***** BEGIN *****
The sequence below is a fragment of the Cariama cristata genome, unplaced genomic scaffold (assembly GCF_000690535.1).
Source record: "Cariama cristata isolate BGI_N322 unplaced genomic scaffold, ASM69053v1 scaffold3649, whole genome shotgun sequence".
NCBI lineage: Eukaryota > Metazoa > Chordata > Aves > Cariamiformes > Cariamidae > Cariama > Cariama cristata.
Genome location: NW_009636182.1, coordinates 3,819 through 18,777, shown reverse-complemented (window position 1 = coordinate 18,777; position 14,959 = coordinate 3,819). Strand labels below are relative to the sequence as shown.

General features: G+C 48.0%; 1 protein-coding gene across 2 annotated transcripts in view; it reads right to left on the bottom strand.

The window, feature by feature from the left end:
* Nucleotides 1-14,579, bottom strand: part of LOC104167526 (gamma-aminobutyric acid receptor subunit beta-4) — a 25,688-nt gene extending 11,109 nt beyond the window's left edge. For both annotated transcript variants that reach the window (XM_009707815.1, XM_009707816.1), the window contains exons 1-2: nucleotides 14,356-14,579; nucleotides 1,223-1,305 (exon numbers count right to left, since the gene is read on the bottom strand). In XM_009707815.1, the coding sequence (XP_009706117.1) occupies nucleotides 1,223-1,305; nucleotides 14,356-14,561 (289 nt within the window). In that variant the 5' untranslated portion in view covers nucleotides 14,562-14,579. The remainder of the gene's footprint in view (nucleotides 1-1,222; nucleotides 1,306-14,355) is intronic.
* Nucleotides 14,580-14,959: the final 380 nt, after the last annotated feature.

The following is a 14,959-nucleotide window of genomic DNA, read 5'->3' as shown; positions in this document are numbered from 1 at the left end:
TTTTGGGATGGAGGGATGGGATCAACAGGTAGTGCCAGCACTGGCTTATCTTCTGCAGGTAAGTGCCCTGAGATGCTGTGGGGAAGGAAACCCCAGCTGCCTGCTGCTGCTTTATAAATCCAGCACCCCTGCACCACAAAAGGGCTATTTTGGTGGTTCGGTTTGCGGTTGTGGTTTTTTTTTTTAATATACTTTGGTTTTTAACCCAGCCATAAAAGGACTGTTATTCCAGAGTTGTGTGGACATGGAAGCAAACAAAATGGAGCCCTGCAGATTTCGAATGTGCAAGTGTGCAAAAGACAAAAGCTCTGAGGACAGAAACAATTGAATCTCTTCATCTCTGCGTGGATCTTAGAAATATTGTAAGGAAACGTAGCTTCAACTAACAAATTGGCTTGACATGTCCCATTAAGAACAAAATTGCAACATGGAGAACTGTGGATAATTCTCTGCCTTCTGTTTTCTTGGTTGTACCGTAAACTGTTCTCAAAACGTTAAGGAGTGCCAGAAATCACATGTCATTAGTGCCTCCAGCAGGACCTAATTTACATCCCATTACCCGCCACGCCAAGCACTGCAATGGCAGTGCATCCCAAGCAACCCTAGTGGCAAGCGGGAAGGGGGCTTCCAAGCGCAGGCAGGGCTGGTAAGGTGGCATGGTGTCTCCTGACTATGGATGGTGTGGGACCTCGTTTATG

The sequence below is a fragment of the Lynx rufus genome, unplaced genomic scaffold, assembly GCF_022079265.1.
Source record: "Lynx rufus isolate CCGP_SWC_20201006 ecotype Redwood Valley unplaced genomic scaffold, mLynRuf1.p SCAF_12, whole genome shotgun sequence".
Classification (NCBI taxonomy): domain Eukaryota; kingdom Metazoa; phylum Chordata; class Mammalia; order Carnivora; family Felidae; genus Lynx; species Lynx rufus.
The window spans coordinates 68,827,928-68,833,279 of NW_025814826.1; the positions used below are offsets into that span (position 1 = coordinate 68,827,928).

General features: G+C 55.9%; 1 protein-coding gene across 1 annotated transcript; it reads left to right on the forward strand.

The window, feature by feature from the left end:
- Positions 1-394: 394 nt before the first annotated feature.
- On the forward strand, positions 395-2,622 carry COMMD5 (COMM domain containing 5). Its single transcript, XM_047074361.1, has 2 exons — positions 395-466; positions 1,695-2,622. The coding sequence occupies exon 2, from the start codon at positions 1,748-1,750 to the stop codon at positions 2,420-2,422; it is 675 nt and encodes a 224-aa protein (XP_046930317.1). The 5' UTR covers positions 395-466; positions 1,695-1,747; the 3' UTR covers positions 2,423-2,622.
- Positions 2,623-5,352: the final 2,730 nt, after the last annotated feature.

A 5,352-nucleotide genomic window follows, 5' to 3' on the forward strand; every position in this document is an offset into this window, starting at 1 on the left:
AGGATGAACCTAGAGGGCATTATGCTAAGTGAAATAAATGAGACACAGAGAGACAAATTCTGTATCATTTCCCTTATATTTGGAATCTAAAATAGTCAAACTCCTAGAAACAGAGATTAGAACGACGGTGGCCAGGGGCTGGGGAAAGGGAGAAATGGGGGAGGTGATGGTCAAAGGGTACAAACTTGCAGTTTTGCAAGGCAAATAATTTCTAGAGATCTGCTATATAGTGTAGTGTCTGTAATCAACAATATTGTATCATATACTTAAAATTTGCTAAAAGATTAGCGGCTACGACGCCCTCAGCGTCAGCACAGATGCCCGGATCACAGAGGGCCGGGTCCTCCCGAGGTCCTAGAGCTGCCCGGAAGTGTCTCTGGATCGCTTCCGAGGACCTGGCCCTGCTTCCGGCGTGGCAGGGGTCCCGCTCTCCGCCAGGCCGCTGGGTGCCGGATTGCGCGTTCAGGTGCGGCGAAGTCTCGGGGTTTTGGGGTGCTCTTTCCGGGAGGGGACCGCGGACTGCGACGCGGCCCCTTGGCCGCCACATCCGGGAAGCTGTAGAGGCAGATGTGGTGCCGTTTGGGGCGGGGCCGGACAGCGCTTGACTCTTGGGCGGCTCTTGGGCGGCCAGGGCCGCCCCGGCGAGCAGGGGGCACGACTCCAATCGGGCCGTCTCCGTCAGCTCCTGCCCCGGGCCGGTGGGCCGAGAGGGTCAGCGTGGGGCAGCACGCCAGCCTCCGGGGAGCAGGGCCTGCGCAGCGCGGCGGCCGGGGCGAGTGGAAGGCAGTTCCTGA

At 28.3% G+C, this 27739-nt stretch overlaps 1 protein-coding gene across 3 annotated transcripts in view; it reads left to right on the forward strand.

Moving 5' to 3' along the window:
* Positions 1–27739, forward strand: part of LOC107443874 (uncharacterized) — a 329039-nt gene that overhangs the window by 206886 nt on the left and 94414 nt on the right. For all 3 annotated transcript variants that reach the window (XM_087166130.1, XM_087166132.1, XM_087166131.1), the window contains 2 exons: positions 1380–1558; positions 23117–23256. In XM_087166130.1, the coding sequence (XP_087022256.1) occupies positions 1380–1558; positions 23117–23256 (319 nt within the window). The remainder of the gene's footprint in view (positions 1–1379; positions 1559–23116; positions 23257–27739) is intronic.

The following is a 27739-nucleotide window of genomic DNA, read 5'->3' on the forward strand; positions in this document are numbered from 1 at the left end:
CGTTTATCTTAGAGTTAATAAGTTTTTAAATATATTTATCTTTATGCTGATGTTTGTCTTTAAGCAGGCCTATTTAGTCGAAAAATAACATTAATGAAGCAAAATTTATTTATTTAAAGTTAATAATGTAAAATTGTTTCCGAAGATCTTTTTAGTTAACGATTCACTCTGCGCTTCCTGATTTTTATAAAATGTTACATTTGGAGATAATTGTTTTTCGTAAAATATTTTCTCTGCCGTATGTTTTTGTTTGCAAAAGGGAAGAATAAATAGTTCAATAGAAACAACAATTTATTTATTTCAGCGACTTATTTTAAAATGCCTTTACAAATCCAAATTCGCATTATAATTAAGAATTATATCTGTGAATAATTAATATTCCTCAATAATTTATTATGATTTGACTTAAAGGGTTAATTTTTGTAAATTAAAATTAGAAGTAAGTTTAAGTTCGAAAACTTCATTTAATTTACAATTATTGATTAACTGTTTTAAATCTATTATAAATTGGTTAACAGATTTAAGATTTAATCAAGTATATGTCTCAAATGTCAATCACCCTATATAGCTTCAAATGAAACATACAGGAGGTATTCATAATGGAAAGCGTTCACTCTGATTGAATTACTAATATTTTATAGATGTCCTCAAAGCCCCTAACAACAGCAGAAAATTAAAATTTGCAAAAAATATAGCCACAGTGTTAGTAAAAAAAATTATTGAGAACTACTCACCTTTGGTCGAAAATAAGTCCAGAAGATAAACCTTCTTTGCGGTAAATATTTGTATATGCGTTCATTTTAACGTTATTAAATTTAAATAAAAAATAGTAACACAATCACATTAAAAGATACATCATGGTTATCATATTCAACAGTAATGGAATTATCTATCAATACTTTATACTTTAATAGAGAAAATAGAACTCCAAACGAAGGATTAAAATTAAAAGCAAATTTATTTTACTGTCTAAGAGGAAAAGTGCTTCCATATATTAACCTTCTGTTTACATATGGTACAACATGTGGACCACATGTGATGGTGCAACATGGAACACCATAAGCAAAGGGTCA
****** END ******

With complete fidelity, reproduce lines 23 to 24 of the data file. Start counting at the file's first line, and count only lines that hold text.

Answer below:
Moving 5' to 3' along the window:
* Positions 1–27739, forward strand: part of LOC107443874 (uncharacterized) — a 329039-nt gene that overhangs the window by 206886 nt on the left and 94414 nt on the right. For all 3 annotated transcript variants that reach the window (XM_087166130.1, XM_087166132.1, XM_087166131.1), the window contains 2 exons: positions 1380–1558; positions 23117–23256. In XM_087166130.1, the coding sequence (XP_087022256.1) occupies positions 1380–1558; positions 23117–23256 (319 nt within the window). The remainder of the gene's footprint in view (positions 1–1379; positions 1559–23116; positions 23257–27739) is intronic.